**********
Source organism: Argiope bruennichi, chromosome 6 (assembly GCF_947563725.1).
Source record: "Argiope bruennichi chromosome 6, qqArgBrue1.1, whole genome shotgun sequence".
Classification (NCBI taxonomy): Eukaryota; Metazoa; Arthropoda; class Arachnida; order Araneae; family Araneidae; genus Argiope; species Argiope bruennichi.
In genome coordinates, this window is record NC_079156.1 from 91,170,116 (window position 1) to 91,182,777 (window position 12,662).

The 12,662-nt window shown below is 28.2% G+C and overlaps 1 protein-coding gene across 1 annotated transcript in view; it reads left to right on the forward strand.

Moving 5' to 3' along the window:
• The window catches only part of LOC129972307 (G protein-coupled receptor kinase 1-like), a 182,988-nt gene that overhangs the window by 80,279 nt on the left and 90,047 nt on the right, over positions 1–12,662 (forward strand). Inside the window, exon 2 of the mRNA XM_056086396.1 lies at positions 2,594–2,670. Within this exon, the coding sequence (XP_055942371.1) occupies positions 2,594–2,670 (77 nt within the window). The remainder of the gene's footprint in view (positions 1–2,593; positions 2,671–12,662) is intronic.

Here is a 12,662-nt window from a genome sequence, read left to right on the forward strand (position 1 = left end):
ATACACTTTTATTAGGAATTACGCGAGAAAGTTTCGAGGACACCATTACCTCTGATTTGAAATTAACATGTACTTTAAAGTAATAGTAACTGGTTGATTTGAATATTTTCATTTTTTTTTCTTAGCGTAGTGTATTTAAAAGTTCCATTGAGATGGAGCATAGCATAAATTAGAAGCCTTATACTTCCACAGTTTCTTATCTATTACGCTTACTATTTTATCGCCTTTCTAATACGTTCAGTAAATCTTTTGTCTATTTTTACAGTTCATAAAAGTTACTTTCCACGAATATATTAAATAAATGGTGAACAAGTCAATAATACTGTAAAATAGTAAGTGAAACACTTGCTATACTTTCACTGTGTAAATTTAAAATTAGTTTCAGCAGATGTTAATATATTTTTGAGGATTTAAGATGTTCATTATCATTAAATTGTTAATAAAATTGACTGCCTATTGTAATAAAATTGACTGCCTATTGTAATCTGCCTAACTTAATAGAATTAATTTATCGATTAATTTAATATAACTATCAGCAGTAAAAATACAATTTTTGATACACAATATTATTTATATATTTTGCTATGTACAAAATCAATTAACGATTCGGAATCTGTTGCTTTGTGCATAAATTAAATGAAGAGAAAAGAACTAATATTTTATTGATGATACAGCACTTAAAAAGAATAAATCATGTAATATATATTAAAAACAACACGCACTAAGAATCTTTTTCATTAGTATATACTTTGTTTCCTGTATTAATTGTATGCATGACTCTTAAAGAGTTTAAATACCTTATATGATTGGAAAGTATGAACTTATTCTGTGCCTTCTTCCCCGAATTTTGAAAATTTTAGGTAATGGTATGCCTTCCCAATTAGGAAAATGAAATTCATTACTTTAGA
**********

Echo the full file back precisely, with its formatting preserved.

Source organism: Argiope bruennichi, chromosome 6 (assembly GCF_947563725.1).
Source record: "Argiope bruennichi chromosome 6, qqArgBrue1.1, whole genome shotgun sequence".
Classification (NCBI taxonomy): Eukaryota; Metazoa; Arthropoda; class Arachnida; order Araneae; family Araneidae; genus Argiope; species Argiope bruennichi.
In genome coordinates, this window is record NC_079156.1 from 91,170,116 (window position 1) to 91,182,777 (window position 12,662).

The 12,662-nt window shown below is 28.2% G+C and overlaps 1 protein-coding gene across 1 annotated transcript in view; it reads left to right on the forward strand.

Moving 5' to 3' along the window:
• The window catches only part of LOC129972307 (G protein-coupled receptor kinase 1-like), a 182,988-nt gene that overhangs the window by 80,279 nt on the left and 90,047 nt on the right, over positions 1–12,662 (forward strand). Inside the window, exon 2 of the mRNA XM_056086396.1 lies at positions 2,594–2,670. Within this exon, the coding sequence (XP_055942371.1) occupies positions 2,594–2,670 (77 nt within the window). The remainder of the gene's footprint in view (positions 1–2,593; positions 2,671–12,662) is intronic.

Here is a 12,662-nt window from a genome sequence, read left to right on the forward strand (position 1 = left end):
ATACACTTTTATTAGGAATTACGCGAGAAAGTTTCGAGGACACCATTACCTCTGATTTGAAATTAACATGTACTTTAAAGTAATAGTAACTGGTTGATTTGAATATTTTCATTTTTTTTTCTTAGCGTAGTGTATTTAAAAGTTCCATTGAGATGGAGCATAGCATAAATTAGAAGCCTTATACTTCCACAGTTTCTTATCTATTACGCTTACTATTTTATCGCCTTTCTAATACGTTCAGTAAATCTTTTGTCTATTTTTACAGTTCATAAAAGTTACTTTCCACGAATATATTAAATAAATGGTGAACAAGTCAATAATACTGTAAAATAGTAAGTGAAACACTTGCTATACTTTCACTGTGTAAATTTAAAATTAGTTTCAGCAGATGTTAATATATTTTTGAGGATTTAAGATGTTCATTATCATTAAATTGTTAATAAAATTGACTGCCTATTGTAATAAAATTGACTGCCTATTGTAATCTGCCTAACTTAATAGAATTAATTTATCGATTAATTTAATATAACTATCAGCAGTAAAAATACAATTTTTGATACACAATATTATTTATATATTTTGCTATGTACAAAATCAATTAACGATTCGGAATCTGTTGCTTTGTGCATAAATTAAATGAAGAGAAAAGAACTAATATTTTATTGATGATACAGCACTTAAAAAGAATAAATCATGTAATATATATTAAAAACAACACGCACTAAGAATCTTTTTCATTAGTATATACTTTGTTTCCTGTATTAATTGTATGCATGACTCTTAAAGAGTTTAAATACCTTATATGATTGGAAAGTATGAACTTATTCTGTGCCTTCTTCCCCGAATTTTGAAAATTTTAGGTAATGGTATGCCTTCCCAATTAGGAAAATGAAATTCATTACTTTAGA